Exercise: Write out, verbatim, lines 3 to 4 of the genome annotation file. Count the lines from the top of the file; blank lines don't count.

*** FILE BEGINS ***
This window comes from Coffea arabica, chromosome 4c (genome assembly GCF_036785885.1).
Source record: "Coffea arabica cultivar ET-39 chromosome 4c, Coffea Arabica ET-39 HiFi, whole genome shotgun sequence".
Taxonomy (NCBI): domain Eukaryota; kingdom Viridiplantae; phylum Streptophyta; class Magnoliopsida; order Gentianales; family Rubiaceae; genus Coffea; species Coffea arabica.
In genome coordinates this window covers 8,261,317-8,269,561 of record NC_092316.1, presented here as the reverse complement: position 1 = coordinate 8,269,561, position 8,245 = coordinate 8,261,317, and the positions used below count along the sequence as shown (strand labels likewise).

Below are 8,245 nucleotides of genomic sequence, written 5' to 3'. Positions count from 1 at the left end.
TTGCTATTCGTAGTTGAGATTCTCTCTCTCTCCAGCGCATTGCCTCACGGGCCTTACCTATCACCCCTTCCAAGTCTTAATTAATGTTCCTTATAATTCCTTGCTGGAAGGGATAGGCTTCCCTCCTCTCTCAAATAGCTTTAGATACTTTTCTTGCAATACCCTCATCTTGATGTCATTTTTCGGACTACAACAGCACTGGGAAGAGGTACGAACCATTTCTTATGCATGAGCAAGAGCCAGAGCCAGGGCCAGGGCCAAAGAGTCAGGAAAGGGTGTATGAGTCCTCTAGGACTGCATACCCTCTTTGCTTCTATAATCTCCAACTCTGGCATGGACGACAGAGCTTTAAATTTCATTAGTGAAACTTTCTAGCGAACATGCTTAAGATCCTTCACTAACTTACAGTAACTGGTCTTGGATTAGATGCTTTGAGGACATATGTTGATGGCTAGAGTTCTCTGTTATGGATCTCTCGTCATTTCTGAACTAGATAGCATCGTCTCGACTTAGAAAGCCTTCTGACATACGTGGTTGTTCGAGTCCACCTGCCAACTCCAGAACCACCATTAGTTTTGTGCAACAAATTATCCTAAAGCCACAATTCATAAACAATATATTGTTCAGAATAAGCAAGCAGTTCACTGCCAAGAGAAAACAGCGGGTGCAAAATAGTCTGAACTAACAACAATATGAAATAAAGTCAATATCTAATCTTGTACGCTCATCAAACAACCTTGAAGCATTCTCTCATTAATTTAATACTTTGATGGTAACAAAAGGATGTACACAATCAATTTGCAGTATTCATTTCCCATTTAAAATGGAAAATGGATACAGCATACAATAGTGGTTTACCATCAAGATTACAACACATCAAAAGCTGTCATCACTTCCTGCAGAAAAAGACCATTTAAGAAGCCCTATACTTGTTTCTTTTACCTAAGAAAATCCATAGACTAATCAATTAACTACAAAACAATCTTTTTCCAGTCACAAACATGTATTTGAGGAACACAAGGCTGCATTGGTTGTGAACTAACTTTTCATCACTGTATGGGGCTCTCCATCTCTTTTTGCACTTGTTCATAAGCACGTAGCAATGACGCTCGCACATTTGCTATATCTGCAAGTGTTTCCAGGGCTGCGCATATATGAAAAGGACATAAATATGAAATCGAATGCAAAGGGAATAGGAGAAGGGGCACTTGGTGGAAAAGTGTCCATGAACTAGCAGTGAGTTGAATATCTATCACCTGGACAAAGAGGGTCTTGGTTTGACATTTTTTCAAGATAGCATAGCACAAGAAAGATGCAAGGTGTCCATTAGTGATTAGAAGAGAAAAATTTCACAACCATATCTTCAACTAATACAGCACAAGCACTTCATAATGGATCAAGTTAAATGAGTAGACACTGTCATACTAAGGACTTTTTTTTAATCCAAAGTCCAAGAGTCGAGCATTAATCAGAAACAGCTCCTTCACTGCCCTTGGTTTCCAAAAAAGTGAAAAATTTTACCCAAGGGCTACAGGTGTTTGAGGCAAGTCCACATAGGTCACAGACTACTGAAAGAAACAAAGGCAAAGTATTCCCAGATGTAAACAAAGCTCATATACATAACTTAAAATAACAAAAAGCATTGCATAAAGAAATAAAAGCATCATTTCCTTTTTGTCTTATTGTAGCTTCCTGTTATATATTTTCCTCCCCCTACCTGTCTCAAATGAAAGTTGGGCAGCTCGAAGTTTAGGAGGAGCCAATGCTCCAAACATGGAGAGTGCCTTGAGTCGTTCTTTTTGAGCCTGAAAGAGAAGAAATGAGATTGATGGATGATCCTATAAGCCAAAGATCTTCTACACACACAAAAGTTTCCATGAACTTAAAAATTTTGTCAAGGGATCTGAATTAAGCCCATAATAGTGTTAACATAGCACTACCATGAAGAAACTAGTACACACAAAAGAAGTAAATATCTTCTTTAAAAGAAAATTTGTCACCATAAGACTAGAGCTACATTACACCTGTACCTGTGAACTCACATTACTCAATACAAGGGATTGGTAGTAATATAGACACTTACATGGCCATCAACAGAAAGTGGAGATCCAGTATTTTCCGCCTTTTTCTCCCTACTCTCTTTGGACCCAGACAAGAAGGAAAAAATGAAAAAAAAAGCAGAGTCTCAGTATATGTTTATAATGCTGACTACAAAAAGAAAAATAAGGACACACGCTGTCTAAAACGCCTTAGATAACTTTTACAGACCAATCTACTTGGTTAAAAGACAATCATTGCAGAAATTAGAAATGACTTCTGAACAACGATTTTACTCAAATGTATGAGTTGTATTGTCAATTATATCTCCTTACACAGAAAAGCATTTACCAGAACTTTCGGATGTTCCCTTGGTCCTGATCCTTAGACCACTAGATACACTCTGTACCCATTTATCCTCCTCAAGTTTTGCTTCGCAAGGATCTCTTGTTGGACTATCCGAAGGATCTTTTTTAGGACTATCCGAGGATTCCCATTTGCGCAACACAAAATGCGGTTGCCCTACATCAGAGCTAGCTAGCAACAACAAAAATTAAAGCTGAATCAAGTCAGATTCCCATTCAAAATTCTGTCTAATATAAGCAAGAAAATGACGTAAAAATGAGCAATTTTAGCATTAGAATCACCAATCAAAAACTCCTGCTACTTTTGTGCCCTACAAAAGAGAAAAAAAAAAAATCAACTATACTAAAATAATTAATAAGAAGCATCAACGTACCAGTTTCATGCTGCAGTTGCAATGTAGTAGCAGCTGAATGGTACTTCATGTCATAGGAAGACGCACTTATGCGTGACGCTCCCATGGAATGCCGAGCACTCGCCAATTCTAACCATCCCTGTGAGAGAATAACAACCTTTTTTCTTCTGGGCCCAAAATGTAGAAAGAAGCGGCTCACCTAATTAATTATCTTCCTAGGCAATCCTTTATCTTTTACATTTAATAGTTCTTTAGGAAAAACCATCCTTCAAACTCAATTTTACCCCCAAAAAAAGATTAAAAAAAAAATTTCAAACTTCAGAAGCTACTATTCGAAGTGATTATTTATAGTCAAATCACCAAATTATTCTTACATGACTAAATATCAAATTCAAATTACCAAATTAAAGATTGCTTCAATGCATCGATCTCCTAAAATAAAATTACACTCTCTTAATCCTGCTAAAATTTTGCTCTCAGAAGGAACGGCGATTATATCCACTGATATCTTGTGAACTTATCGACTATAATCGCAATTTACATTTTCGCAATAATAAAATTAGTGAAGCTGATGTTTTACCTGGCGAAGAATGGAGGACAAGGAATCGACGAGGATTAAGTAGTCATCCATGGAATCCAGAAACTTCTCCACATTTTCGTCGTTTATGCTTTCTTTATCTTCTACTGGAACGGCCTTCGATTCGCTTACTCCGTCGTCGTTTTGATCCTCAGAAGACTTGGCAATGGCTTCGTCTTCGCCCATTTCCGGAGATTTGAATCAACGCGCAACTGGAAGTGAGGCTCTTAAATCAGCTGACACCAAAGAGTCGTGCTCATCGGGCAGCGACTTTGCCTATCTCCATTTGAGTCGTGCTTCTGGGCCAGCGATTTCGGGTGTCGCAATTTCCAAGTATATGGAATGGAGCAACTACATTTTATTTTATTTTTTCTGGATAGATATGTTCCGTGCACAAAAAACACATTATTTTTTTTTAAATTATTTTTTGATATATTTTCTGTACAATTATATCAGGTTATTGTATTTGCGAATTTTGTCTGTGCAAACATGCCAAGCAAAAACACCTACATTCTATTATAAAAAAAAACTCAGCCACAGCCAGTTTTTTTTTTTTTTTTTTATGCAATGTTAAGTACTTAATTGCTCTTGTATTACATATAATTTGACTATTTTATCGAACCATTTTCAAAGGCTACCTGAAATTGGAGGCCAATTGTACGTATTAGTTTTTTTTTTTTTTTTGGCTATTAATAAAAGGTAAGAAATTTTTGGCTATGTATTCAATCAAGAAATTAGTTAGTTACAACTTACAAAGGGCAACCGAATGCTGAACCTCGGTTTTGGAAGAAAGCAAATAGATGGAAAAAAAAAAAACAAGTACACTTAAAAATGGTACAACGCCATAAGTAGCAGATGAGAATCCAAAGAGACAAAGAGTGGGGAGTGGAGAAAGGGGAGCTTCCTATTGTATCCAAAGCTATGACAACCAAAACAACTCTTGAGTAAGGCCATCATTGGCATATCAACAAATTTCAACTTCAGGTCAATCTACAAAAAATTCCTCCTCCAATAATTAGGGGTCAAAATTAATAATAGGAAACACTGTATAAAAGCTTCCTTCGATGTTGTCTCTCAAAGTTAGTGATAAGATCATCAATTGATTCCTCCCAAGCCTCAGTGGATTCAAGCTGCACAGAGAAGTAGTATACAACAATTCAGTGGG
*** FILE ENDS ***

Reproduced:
Taxonomy (NCBI): domain Eukaryota; kingdom Viridiplantae; phylum Streptophyta; class Magnoliopsida; order Gentianales; family Rubiaceae; genus Coffea; species Coffea arabica.
In genome coordinates this window covers 8,261,317-8,269,561 of record NC_092316.1, presented here as the reverse complement: position 1 = coordinate 8,269,561, position 8,245 = coordinate 8,261,317, and the positions used below count along the sequence as shown (strand labels likewise).